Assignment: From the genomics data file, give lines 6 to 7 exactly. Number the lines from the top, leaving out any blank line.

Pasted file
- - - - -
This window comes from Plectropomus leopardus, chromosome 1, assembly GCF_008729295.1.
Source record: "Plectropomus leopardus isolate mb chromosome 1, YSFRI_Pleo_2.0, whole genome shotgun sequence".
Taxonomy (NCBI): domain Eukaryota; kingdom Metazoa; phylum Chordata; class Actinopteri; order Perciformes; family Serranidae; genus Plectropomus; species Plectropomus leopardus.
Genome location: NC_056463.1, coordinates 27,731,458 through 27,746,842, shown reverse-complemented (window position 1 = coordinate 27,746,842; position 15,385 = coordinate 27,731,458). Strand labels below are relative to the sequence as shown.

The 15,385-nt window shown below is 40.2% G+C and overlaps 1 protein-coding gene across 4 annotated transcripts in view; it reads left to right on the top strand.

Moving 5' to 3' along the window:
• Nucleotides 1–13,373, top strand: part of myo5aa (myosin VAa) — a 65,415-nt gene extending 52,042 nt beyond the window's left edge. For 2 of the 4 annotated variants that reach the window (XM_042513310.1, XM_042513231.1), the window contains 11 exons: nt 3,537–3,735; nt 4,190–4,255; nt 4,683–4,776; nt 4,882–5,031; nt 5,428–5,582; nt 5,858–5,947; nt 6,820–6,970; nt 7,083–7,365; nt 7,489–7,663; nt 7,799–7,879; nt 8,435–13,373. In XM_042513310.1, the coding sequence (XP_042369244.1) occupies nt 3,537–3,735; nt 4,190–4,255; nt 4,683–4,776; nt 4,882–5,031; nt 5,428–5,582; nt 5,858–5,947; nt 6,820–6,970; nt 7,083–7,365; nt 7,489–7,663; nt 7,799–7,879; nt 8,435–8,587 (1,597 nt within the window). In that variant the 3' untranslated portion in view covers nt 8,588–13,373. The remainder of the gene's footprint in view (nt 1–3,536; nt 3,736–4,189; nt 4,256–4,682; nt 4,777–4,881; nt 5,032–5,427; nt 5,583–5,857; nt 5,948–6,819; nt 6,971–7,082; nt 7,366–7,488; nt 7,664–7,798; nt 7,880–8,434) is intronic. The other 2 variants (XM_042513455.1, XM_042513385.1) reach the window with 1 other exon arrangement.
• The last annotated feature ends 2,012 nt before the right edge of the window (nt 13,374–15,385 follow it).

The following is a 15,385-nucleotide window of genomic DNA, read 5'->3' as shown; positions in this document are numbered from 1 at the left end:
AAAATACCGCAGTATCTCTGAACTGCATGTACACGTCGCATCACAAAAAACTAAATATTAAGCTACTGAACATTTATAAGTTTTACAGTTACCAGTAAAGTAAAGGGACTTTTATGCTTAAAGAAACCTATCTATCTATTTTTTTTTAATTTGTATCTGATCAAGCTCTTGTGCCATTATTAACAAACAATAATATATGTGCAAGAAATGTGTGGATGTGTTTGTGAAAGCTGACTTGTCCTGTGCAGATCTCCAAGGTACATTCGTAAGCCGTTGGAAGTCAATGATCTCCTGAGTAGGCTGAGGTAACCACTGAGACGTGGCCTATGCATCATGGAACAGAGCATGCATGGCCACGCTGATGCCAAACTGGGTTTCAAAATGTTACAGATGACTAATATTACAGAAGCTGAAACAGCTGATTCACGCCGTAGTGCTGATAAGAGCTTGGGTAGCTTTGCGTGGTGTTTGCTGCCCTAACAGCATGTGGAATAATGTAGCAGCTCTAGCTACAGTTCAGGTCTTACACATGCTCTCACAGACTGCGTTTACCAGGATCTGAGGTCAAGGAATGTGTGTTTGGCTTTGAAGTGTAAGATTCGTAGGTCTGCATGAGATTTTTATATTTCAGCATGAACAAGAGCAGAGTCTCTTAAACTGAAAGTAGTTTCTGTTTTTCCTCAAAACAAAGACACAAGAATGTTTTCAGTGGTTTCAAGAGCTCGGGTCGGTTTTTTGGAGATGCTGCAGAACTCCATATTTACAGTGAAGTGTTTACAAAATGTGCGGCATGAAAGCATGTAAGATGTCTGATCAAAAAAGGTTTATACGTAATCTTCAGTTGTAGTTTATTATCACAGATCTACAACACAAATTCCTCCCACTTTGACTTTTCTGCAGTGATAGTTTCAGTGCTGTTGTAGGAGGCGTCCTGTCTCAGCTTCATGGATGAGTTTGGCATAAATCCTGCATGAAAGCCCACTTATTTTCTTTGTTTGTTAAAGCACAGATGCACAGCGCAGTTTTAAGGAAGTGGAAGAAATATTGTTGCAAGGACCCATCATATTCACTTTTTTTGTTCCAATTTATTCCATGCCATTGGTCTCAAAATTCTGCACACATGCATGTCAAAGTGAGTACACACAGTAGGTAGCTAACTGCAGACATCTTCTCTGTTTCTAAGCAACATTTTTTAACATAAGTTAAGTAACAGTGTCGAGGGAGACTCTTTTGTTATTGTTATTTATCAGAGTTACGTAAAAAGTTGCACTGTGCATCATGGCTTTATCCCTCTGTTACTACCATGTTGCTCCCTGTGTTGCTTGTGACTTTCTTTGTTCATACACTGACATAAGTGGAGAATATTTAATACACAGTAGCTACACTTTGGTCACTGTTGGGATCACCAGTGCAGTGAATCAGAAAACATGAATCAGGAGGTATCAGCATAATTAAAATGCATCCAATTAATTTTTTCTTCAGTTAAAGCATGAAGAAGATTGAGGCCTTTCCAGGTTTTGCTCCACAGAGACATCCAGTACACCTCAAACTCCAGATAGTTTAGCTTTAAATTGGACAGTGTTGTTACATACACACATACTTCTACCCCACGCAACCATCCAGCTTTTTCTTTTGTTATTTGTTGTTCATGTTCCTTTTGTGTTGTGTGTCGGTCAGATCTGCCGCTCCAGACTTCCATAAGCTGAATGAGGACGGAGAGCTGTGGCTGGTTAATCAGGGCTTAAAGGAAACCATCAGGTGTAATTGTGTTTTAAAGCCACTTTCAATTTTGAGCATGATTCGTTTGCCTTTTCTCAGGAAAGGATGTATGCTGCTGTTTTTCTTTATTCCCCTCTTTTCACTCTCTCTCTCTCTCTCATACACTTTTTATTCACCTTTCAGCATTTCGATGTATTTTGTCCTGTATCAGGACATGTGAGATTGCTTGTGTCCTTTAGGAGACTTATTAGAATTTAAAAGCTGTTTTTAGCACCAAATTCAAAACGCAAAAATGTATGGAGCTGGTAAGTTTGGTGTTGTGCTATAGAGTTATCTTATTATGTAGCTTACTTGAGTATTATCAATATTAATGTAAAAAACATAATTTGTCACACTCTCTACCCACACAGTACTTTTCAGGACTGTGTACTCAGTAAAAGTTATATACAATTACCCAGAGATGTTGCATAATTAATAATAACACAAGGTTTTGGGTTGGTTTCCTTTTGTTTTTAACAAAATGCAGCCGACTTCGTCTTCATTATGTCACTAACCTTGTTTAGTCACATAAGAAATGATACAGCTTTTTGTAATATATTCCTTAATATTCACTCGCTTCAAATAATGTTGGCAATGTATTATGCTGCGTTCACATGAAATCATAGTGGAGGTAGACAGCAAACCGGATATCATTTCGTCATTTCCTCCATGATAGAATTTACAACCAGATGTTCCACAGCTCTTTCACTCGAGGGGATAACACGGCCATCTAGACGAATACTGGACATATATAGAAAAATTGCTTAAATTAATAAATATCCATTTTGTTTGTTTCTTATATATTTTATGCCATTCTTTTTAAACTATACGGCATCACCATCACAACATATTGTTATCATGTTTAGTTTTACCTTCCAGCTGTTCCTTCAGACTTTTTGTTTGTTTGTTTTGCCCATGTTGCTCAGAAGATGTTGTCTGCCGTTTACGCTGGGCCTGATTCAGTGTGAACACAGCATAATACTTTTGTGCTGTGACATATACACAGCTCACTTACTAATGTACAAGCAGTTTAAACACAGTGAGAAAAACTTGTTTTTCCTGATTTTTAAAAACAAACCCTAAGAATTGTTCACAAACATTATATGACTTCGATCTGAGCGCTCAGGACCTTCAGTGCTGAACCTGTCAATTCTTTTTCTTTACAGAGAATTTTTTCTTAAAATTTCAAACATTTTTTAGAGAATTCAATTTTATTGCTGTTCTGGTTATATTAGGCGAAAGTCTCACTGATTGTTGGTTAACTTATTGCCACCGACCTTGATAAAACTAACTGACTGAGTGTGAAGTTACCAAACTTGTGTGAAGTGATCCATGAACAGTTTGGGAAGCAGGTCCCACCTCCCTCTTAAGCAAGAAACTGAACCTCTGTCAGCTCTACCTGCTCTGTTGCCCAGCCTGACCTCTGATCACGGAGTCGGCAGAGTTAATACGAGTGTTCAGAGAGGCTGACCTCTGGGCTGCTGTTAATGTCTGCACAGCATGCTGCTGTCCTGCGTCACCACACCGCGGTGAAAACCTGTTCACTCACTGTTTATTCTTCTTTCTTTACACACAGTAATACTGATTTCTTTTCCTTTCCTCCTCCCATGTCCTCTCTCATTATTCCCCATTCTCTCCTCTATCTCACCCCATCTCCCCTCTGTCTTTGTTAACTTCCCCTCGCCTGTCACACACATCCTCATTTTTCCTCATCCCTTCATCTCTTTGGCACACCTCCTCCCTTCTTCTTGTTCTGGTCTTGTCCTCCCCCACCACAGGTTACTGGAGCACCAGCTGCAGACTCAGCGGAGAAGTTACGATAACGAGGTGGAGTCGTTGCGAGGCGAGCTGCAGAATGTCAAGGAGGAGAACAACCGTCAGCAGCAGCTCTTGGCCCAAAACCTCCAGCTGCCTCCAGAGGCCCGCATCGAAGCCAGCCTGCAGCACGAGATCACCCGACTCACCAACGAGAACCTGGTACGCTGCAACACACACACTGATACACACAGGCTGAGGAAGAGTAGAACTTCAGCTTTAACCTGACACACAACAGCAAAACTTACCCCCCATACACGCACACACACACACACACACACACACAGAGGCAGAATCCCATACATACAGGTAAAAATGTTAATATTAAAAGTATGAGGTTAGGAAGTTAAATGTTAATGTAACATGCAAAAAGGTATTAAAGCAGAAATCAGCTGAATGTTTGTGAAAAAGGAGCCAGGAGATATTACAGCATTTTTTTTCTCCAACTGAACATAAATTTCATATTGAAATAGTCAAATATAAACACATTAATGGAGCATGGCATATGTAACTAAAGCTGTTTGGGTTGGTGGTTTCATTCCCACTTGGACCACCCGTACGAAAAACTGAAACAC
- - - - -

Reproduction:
Moving 5' to 3' along the window:
• Nucleotides 1–13,373, top strand: part of myo5aa (myosin VAa) — a 65,415-nt gene extending 52,042 nt beyond the window's left edge. For 2 of the 4 annotated variants that reach the window (XM_042513310.1, XM_042513231.1), the window contains 11 exons: nt 3,537–3,735; nt 4,190–4,255; nt 4,683–4,776; nt 4,882–5,031; nt 5,428–5,582; nt 5,858–5,947; nt 6,820–6,970; nt 7,083–7,365; nt 7,489–7,663; nt 7,799–7,879; nt 8,435–13,373. In XM_042513310.1, the coding sequence (XP_042369244.1) occupies nt 3,537–3,735; nt 4,190–4,255; nt 4,683–4,776; nt 4,882–5,031; nt 5,428–5,582; nt 5,858–5,947; nt 6,820–6,970; nt 7,083–7,365; nt 7,489–7,663; nt 7,799–7,879; nt 8,435–8,587 (1,597 nt within the window). In that variant the 3' untranslated portion in view covers nt 8,588–13,373. The remainder of the gene's footprint in view (nt 1–3,536; nt 3,736–4,189; nt 4,256–4,682; nt 4,777–4,881; nt 5,032–5,427; nt 5,583–5,857; nt 5,948–6,819; nt 6,971–7,082; nt 7,366–7,488; nt 7,664–7,798; nt 7,880–8,434) is intronic. The other 2 variants (XM_042513455.1, XM_042513385.1) reach the window with 1 other exon arrangement.